Northern Alta. communities rebuild from fire

Fire risk still high and farmers remain on edge after 16 homes and 200 acres of crops destroyed in the La Crete area

LA CRETE, Alta. — Shards of glass, twisted metal and rubble are among the remnants of a former farmhouse that was ravaged by flames in northern Alberta.

Surrounding the ruined home, located in Tompkins Landing near La Crete, are children’s toys, a swing-set and strollers. Even a kitten walks around the area.

“It’s sad,” said Josh Knelsen, reeve of Mackenzie County, as he, councillor Ernie Peters and agriculture fieldman Grant Smith wandered about the site.

“This is a big hit to him. They had no insurance,” he continued, speaking of the young farm family that lived here. “You’d have to work years to get something like that, but it’s now gone.”

The destroyed home is only a fraction of all the damages seen across parts of northern Alberta due to ongoing wildfires.

The Chuckegg Creek wildfire, roughly 803,000 acres in size, destroyed 15 homes on the outskirts of the nearby Paddle Prairie Métis settlement, displacing at one point more than 10,000 people from various communities.

In the farming community of Tompkins Landing, where producers were also required to evacuate, it’s estimated 200 acres of crops were burned.

Knelsen said the damages are minimal considering the situation could have been much worse.

“It’s amazing there wasn’t a lot more that got burnt,” he said. “It’s not nearly as devastating as it could have been.”

Still, he said, farmers are on edge.

He said they have trailers equipped with water pumps in case the blaze returns. Most of the nearby fires weren’t under control as of June 21 and hot spots remained.

“We’re hoping and praying for more rain,” Knelsen said. “We need one or two inches over a long period of time, not a quick dose that only lasts for three hours.”

He said it was May 29 when the fire jumped the Peace River, forcing residents in Tompkins Landing to evacuate.

County officials anticipated it would come into the area, given the hot and windy climate. When the flames arrived, they figured it travelled about 10 km in seven minutes.

“It was like a fireball just rolling,” Knelsen said.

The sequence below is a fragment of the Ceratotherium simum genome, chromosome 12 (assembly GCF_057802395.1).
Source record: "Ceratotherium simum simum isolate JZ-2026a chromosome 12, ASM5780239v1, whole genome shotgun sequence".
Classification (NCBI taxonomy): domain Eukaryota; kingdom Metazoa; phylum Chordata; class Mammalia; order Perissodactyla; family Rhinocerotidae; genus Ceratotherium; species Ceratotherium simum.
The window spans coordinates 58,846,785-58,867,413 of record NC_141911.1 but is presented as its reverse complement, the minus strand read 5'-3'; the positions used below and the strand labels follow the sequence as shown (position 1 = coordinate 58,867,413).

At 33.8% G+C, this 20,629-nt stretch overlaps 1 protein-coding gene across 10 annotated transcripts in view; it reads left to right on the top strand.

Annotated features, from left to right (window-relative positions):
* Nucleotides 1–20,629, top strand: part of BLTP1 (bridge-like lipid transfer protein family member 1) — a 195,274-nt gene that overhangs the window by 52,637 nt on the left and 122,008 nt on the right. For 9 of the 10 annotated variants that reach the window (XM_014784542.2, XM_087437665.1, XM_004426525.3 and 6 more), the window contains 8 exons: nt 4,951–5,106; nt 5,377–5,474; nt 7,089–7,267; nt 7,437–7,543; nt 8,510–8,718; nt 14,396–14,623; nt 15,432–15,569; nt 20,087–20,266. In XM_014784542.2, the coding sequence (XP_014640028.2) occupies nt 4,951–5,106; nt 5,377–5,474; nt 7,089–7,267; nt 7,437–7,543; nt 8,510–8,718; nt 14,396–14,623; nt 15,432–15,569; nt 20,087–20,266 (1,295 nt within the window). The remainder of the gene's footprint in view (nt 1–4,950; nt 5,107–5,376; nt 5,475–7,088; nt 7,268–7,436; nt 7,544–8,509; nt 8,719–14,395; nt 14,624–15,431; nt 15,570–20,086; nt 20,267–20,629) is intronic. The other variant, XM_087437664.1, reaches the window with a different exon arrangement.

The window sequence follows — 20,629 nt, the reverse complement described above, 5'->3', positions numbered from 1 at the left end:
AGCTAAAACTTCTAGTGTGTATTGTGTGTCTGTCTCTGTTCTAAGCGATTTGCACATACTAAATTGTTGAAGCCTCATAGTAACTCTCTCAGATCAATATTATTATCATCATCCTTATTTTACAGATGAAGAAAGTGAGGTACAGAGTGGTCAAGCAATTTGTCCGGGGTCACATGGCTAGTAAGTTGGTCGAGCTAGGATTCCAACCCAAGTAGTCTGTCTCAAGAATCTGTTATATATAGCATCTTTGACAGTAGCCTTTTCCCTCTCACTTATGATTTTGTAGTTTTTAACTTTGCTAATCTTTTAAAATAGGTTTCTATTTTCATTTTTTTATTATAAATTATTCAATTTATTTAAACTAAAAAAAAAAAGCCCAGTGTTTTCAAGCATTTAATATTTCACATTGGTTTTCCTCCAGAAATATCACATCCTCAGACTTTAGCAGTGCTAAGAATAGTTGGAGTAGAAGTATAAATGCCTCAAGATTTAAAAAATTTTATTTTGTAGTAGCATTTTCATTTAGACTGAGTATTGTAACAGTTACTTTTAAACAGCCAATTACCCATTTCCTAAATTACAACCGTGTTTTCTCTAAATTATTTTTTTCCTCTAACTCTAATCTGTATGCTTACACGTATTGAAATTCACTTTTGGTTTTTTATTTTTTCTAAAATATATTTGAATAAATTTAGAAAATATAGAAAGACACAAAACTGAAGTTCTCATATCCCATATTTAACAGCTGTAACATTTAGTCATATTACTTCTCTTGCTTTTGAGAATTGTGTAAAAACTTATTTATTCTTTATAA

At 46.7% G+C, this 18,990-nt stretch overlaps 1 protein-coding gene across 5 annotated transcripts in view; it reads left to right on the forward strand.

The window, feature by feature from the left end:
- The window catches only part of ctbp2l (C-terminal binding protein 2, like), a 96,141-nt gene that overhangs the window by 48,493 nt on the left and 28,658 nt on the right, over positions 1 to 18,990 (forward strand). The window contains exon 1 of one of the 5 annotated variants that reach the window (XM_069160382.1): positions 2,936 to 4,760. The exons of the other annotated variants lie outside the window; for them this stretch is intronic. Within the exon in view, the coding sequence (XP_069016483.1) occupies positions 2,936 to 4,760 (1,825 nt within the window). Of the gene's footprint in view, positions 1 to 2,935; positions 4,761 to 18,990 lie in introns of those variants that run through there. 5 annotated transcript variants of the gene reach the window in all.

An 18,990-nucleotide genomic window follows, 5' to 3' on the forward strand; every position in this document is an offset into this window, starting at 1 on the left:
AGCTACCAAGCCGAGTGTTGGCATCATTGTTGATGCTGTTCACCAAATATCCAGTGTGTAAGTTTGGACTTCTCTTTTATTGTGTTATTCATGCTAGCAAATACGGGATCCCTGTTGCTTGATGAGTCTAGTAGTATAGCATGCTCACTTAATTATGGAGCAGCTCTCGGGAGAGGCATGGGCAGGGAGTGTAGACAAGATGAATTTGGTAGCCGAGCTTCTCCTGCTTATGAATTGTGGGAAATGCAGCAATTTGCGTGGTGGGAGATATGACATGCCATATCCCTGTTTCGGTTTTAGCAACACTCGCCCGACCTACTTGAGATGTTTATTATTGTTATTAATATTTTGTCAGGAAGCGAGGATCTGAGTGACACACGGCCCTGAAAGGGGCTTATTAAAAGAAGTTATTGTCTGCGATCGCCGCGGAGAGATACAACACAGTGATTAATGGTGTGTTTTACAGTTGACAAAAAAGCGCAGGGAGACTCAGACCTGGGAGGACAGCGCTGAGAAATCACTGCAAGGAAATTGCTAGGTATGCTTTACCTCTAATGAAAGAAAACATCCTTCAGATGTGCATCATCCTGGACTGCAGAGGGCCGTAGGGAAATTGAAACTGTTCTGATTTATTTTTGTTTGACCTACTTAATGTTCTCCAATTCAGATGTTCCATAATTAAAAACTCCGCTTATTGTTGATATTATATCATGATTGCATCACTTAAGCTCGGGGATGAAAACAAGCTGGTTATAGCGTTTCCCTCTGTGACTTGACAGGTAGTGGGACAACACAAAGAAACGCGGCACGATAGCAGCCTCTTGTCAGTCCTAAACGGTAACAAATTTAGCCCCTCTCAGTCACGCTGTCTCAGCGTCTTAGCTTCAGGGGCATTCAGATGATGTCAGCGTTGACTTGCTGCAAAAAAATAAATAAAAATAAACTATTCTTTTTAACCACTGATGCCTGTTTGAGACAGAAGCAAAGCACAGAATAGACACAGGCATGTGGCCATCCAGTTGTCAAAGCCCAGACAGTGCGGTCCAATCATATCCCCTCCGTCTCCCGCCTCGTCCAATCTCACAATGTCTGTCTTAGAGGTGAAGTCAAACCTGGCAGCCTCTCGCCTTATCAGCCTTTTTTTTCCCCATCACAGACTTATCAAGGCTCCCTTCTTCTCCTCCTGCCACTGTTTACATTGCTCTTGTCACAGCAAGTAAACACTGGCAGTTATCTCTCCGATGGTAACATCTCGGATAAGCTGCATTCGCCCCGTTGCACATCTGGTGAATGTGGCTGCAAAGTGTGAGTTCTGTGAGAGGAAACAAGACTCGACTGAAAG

Added Smith: “We had no time to react to move livestock out. Producers had to open the gates and hope for the best. It moved that fast and really did get ahead of us.”

In the County of Northern Lights, which neighbours Mackenzie County, residents were ordered to evacuate but the damages were minimal, said Reeve Terry Ungarian.

He said about 300 to 400 cow calf pairs were also evacuated.

“There was lots of anxiety and feelings of inconvenience,” Ungarian said. “But at the end of the day, it turned out OK. This was a reminder there is a risk of emergency and that we shouldn’t take it for granted.”

James Thiessen, an organic hempseed and grain farmer in Tompkins, recalled that he wasn’t eager to leave, but he did.

He felt frustrated at times, he said, because he couldn’t get a straight answer from officials regarding the proximity of the fire.

Roads were also blocked, making it difficult for him to return and check on his place.

Producers were allowed back for short periods of time to tend livestock.

“When you’re evacuating an agriculture community, it’s not like evacuating a town,” he said.

However, he said he is still apprehensive about the situation. As of June 20, much of the La Crete area had either evacuated or remained on evacuation alert.

“The fire is not just west of me, but it’s also north of me,” he said. “If the wind changes and blows from the north, now I got risk from the north end now, not just the west. I’m getting to the point where there is a threat from two sides now.”

But despite potential evacuation snarls, Knelsen said the communities banded together effectively, providing food, water and shelter at centres in La Crete and Fort Vermilion.

During the interview in a restaurant, a man walked up to Knelsen, Smith and Peters and thanked them for their efforts.

“A whole lot of good came out from this,” Peters said.

“Everyone came together and just held in place and did what was needed to be done. It was quite amazing.”

Going forward, Knelsen suggested more farmland should be opened in the area to potentially stem wildfires from being as destructive in the future.

More cleared land would act as a fireguard, Knelsen said, adding wildlife could still be accommodated by having acres of forested areas in between farms.

Scientists with Environment and Climate Change Canada have said in reports that climate change has also played a role in recent fires, highlighting that warmer temperatures increase burning activity.

But forestry practices should also change, Knelsen added.

He said he would want older forests, which have more dead debris, to be harvested.

“You have to take some of that older timber,” he said. “Look how much has already burned.”

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